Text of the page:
So you’re curious about dry needling for lateral knee pain? Dry needling is becoming popular with chiropractors and physical therapists for all sorts of orthopedic injuries. One of the reasons dry needling is recently popular is because it works well to relieve pain in so many areas, and the lateral knee is one of these areas. Let’s cover some of the details regarding dry needling for lateral knee pain like…

  • What’s causes lateral knee pain in the first place?
  • What is a typical dry needling for lateral knee pain treatment like anyways?
  • Where can I find dry needling near me for lateral knee pain?

Just a quick note! If you’re having medial knee pain (pain on the inside of your knee) see this content on the subject –> Dry Needling for Medial Knee Pain

What causes lateral knee pain?

If you’re here, I’m assuming you know what lateral knee pain is. But, for those who don’t, lateral knee pain just means pain on the outside of the knee. Lateral knee pain is specific, and this makes it easier to determine what’s causing it.

A quick disclaimer – If you’re having lateral knee pain don’t try and self-diagnose what’s causing it. Making a good determination on the cause (diagnosis) is a very important step, and you shouldn’t guess. Make sure you see someone who will properly examine you. That could be me, another chiropractor, a physical therapist, or an orthopedic MD.

The common causes of lateral knee pain as follows:

  • Lateral collateral ligament (LCL) sprain
  • Meniscus irritation or tear
  • Iliotibial band (ITB) syndrome

Of course, there are other causes of lateral knee pain, but for the purpose of our discussion, we will keep it at these three. They’re the most common causes and ones that you’re going to treat without surgery most of the time.

Is knee osteoarthritis the cause of your lateral knee pain? See this content I wrote about acupuncture for knee osteoarthritis –> Acupuncture for Knee Osteoarthritis

A little more about these causes of lateral knee pain

  • Lateral collateral ligament (LCL) sprain is when you have some degree of tear in the main supporting ligament on the outside of your knee. This ligament provides support to the outside of your knee and is one of the structures that prevent your knee from collapsing outwards. LCL sprains are graded based on severity from minor trauma to a complete tear of the LCL which may cause instability in your knee.
  • Meniscus irritation or tear is when you damage the meniscus, a cartilaginous structure between your upper leg and lower leg that keeps your knee in place. These are classified based on how and where they tear. A knee meniscus can tear can be minor, or major to where it restricts you from bending your knee.
  • Iliotibial band (ITB) syndrome is when your ITB is irritated on the outside of your knee. Your ITB runs from your hip all the way down the side of your leg and across your knee. Think of it as a long, thin, and wide tendon made out of the dense and fiber-like tissue type. If you’ve got weird hip stuff going on you can get ITB syndrome.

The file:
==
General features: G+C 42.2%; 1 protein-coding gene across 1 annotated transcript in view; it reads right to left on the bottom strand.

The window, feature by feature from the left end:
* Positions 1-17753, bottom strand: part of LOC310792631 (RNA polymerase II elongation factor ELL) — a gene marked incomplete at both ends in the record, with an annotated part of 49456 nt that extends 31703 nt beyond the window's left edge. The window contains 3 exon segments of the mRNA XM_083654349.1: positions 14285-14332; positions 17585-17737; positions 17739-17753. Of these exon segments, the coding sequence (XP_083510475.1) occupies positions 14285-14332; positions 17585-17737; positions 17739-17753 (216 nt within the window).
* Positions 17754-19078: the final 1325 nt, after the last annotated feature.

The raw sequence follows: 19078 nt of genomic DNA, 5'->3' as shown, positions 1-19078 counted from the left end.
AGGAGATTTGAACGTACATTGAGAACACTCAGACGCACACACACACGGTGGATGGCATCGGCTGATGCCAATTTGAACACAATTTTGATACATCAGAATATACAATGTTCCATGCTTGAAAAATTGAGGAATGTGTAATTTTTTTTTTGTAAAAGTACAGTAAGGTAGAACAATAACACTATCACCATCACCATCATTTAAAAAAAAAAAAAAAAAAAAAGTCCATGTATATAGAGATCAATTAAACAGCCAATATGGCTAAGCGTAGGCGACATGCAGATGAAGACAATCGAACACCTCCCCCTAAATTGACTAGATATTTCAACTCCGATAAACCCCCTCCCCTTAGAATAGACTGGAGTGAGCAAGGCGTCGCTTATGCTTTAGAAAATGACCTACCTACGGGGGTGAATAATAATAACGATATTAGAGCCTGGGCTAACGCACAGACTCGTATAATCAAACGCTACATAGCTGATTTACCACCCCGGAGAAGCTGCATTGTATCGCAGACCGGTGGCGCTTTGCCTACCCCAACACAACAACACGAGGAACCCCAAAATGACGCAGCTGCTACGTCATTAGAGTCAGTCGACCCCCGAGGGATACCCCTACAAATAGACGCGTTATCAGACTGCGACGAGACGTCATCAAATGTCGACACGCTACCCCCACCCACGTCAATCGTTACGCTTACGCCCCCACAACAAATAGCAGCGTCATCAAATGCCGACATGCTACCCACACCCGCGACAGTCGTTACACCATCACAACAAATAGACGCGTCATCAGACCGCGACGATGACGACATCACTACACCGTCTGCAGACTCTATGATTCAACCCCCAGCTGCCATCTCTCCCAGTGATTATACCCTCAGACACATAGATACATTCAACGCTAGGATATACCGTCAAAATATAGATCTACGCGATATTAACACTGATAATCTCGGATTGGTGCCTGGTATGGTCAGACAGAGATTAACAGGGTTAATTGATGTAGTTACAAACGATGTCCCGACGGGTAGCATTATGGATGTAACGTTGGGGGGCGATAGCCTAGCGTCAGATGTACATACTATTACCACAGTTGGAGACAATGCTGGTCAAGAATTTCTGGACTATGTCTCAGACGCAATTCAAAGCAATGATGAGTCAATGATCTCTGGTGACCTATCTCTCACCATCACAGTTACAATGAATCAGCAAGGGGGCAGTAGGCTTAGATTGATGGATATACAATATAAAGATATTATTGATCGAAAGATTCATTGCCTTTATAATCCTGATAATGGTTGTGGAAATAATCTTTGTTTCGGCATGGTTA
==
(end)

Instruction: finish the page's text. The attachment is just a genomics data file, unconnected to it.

What is a typical dry needling for lateral knee pain treatment like anyways?

A typical dry needling for lateral knee pain treatment may be a bit different than you think, actually. There aren’t a lot of muscle bellies to need right at the knee really, although there are a few small muscles at the back of the knee. Most dry needling for lateral knee pain is going to be above and below the knee.

If you want a detailed list of the muscles I needle in knee pain, pop over and check out what I wrote in –> Dry Needling for Knee Pain Explained

My dry needling treatments for knee pain last roughly 30 minutes. That doesn’t mean I’m needling for 30 minutes straight. We’ll talk about how it’s feeling right now, discuss the home exercise program I made for you, and maybe even do some supportive therapies to help it feel better faster.

Our main goal of dry needling for lateral knee pain is to reduce myofascial trigger points that are either causing pain or contributing to the reason that you have pain. We’ll get into those areas and inhibit that trigger point contraction and referral. If you’re not exactly sure what myofascial trigger points are, I discuss them and their relationship to knee pain here –> Dry Needling for Knee Pain

Where can I find dry needling near me for knee pain?

If you’re looking for dry needling in Cary then I’m here to help. I’ve treated lateral knee pain since I started my career, and used dry needling for lateral knee pain for the last two years. I’m also trained in classical acupuncture, so I have a lot of experience in needling. If you’re looking for dry needling in Apex or dry needling in Raleigh, my office is a short drive away. If you’re not in the triangle area, make sure you find someone who will give you a comprehensive treatment. It may be a chiropractor, it may be a physical therapist, or it may be someone else. I’d advise you to stay away from a practitioner who just does dry needling without combining other treatments or advice. Dry needling can help with lateral knee pain, but using a comprehensive treatment approach will get your feeling better even faster.

Dr. Jason Williams DC is a chiropractic physician practicing at AccessHealth Chiropractic in Cary, NC. He treats neuromusculoskeletal pain and injuries using chiropractic manipulation, dry needling, acupuncture, rehab exercise strategies, and other supportive therapies. Primary areas of focus include back pain, neck pain, muscular pain, extremity pain, and orthopedic injuries. Dr. Williams is experienced in treating athletes, especially those in the CrossFit, Brazilian Jiu-Jitsu, Muay Thai, and MMA community.

If you’re interested in whether he or another AccessHealth provider can help you, navigate to our contact page or follow this link to request an appointment.